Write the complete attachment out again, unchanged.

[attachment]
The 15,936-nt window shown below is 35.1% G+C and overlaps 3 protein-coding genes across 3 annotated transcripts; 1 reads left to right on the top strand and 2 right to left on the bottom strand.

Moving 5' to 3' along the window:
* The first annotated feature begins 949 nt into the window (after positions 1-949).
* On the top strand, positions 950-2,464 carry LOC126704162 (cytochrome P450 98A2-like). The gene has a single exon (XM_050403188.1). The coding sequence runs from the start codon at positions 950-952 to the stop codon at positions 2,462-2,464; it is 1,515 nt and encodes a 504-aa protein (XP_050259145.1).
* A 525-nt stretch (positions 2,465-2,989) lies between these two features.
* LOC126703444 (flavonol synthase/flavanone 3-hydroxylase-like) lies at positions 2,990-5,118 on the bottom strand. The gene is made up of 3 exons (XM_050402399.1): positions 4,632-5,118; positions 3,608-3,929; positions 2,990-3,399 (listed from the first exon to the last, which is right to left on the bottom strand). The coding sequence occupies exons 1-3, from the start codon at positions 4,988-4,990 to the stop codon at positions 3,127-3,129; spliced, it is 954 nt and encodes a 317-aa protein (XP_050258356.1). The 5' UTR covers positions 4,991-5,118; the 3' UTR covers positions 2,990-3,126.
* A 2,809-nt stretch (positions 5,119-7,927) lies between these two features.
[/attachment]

The 15,936-nt window shown below is 35.1% G+C and overlaps 3 protein-coding genes across 3 annotated transcripts; 1 reads left to right on the top strand and 2 right to left on the bottom strand.

Moving 5' to 3' along the window:
* The first annotated feature begins 949 nt into the window (after positions 1-949).
* On the top strand, positions 950-2,464 carry LOC126704162 (cytochrome P450 98A2-like). The gene has a single exon (XM_050403188.1). The coding sequence runs from the start codon at positions 950-952 to the stop codon at positions 2,462-2,464; it is 1,515 nt and encodes a 504-aa protein (XP_050259145.1).
* A 525-nt stretch (positions 2,465-2,989) lies between these two features.
* LOC126703444 (flavonol synthase/flavanone 3-hydroxylase-like) lies at positions 2,990-5,118 on the bottom strand. The gene is made up of 3 exons (XM_050402399.1): positions 4,632-5,118; positions 3,608-3,929; positions 2,990-3,399 (listed from the first exon to the last, which is right to left on the bottom strand). The coding sequence occupies exons 1-3, from the start codon at positions 4,988-4,990 to the stop codon at positions 3,127-3,129; spliced, it is 954 nt and encodes a 317-aa protein (XP_050258356.1). The 5' UTR covers positions 4,991-5,118; the 3' UTR covers positions 2,990-3,126.
* A 2,809-nt stretch (positions 5,119-7,927) lies between these two features.